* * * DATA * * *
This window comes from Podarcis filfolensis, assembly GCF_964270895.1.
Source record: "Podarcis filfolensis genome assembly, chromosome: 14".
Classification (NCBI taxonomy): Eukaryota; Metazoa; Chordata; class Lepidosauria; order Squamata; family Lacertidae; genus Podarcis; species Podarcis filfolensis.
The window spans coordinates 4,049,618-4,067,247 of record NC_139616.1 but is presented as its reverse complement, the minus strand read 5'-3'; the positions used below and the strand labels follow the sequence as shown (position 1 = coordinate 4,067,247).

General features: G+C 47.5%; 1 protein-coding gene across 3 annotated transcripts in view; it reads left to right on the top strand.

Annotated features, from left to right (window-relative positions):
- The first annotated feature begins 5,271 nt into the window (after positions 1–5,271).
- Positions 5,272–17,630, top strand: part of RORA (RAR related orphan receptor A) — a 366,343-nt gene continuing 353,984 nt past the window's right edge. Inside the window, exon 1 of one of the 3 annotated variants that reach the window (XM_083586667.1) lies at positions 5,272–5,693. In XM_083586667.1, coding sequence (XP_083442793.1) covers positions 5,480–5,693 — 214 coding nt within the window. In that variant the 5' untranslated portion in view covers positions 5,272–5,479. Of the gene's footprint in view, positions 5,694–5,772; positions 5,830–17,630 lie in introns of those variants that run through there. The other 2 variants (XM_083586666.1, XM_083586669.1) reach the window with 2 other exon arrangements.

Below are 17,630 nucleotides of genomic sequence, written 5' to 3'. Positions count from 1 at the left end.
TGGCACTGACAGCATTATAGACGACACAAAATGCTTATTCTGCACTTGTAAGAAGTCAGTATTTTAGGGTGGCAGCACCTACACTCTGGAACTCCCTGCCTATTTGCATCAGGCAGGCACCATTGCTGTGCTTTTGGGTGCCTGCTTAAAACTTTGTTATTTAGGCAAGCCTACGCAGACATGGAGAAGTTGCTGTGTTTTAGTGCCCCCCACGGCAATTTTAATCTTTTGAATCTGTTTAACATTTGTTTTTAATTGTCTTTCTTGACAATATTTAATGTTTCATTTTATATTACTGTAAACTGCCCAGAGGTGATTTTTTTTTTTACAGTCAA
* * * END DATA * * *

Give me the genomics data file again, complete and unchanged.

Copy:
This window comes from Podarcis filfolensis, assembly GCF_964270895.1.
Source record: "Podarcis filfolensis genome assembly, chromosome: 14".
Classification (NCBI taxonomy): Eukaryota; Metazoa; Chordata; class Lepidosauria; order Squamata; family Lacertidae; genus Podarcis; species Podarcis filfolensis.
The window spans coordinates 4,049,618-4,067,247 of record NC_139616.1 but is presented as its reverse complement, the minus strand read 5'-3'; the positions used below and the strand labels follow the sequence as shown (position 1 = coordinate 4,067,247).

General features: G+C 47.5%; 1 protein-coding gene across 3 annotated transcripts in view; it reads left to right on the top strand.

Annotated features, from left to right (window-relative positions):
- The first annotated feature begins 5,271 nt into the window (after positions 1–5,271).
- Positions 5,272–17,630, top strand: part of RORA (RAR related orphan receptor A) — a 366,343-nt gene continuing 353,984 nt past the window's right edge. Inside the window, exon 1 of one of the 3 annotated variants that reach the window (XM_083586667.1) lies at positions 5,272–5,693. In XM_083586667.1, coding sequence (XP_083442793.1) covers positions 5,480–5,693 — 214 coding nt within the window. In that variant the 5' untranslated portion in view covers positions 5,272–5,479. Of the gene's footprint in view, positions 5,694–5,772; positions 5,830–17,630 lie in introns of those variants that run through there. The other 2 variants (XM_083586666.1, XM_083586669.1) reach the window with 2 other exon arrangements.

Below are 17,630 nucleotides of genomic sequence, written 5' to 3'. Positions count from 1 at the left end.
TGGCACTGACAGCATTATAGACGACACAAAATGCTTATTCTGCACTTGTAAGAAGTCAGTATTTTAGGGTGGCAGCACCTACACTCTGGAACTCCCTGCCTATTTGCATCAGGCAGGCACCATTGCTGTGCTTTTGGGTGCCTGCTTAAAACTTTGTTATTTAGGCAAGCCTACGCAGACATGGAGAAGTTGCTGTGTTTTAGTGCCCCCCACGGCAATTTTAATCTTTTGAATCTGTTTAACATTTGTTTTTAATTGTCTTTCTTGACAATATTTAATGTTTCATTTTATATTACTGTAAACTGCCCAGAGGTGATTTTTTTTTTTACAGTCAA